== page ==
Following on from last week's little rant abut modern actresses, I'd like to move that theme on by looking at a favourite classic. While writing about railway themed films a few weeks back, I mentioned one of my all time favourites, "Oh! Mr Porter". So of course I had to go and watch it again having reminded myself of it. After mopping up the tea that I spilled during a belly laugh (I've seen it more than a dozen times and was watching it alone, and still it was laugh out loud funny) I reflected on the timeless nature of the humour. The funniest bits are so because they are still familiar ideas - pinching from your employer, incompetence at work, getting drunk and old man's underpants - all well established British comedy staples. I particularly like the scene where Hay, Marriott and Moffatt try and work out what time the express is due, the clocks having just gone forward for summer time. They eventually agree that it's not due for another two hours - then of course it appears round the bend, coming towards them at full pelt. Simple but great.
There is one thing about this 1937 film that the modern film industry would shy away from - and I don't mean the references to the IRA gun-runners. There would be some discussion about this and perhaps this aspect of the plot would be changed - but it is still a relevant storyline. No, the one thing that would really scare modern film studios would be the nature of the stars. Hay, Marriott and Moffatt - an old bloke, an even older bloke and a fat lad. Not a woman or a thin blonde love interest in sight. It would never be allowed! Can you imagine a film like this getting the go-ahead today? 'Who will we market this film to?' they would want to know. 'Surely no females will want to watch it if there are no characters for them to identify themselves with?' Because we are really stupid and only want to watch women in silly shoes going shopping don't we? The people running modern media are all so keen to fit us into neat pigeon holes that it stifles creativity. I wonder how many glorious comedies have not been made in recent years because of this pandering to imagined audiences? Off I go, ranting again. But, I know, "I'm wasting me time!"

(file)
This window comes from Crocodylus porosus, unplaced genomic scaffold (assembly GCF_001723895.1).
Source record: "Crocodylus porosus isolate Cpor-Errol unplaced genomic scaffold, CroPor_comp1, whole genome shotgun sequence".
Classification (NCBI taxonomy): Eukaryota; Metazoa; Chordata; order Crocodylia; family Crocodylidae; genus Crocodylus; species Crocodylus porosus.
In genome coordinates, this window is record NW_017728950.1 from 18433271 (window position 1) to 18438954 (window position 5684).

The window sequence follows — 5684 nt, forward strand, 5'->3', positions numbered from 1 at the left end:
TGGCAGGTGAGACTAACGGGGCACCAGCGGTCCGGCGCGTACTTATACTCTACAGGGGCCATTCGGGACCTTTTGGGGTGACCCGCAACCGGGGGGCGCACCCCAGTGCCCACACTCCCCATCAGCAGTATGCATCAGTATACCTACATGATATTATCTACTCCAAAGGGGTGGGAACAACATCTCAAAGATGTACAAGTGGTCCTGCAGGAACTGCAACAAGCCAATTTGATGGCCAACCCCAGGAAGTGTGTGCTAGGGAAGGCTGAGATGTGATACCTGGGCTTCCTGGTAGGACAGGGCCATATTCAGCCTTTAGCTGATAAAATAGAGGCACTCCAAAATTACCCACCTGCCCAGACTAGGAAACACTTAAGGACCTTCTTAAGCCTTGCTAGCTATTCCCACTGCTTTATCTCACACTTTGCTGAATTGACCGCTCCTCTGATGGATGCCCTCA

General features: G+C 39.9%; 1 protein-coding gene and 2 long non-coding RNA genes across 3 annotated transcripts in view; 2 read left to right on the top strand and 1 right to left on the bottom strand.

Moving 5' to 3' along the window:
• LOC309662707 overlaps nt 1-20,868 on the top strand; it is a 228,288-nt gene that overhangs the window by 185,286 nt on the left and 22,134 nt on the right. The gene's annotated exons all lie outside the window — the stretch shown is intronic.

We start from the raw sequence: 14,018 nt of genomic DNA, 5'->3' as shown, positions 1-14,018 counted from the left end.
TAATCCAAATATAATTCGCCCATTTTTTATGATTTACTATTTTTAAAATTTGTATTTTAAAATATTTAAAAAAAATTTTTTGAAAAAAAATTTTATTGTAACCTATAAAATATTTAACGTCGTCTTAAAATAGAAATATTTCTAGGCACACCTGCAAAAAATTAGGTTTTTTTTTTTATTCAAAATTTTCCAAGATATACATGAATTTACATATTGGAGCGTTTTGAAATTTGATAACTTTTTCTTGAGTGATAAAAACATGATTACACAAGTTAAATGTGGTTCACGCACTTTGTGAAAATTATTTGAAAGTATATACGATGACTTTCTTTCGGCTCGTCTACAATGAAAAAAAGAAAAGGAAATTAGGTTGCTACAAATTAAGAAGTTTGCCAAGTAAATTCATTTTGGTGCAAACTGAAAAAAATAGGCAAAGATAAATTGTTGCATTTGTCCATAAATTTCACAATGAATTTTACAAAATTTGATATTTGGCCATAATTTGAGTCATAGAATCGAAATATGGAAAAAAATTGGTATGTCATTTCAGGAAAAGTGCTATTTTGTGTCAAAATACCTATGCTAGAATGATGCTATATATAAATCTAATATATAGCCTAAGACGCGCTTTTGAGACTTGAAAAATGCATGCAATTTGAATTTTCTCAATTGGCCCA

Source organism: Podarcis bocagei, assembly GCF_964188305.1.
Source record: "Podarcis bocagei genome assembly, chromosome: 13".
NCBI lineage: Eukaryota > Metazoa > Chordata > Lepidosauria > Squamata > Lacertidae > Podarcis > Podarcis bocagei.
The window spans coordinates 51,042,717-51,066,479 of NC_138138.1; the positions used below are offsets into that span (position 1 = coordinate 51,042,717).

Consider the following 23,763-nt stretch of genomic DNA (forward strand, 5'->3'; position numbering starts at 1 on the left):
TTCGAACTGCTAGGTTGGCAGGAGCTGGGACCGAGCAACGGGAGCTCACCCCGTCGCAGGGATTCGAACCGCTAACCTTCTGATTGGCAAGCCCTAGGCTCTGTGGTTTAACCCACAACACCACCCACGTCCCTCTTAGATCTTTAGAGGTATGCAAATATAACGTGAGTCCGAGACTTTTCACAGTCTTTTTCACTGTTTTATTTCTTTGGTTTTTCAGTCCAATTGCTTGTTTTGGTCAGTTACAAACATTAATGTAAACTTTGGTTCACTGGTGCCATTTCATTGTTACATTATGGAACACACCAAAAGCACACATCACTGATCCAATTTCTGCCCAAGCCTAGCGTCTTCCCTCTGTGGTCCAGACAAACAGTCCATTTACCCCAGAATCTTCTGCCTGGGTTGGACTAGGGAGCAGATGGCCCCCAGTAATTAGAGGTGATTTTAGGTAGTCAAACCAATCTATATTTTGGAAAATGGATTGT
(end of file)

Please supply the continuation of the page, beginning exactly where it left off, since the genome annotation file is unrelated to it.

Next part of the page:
Happy birthday Will Hay and Graham Moffatt.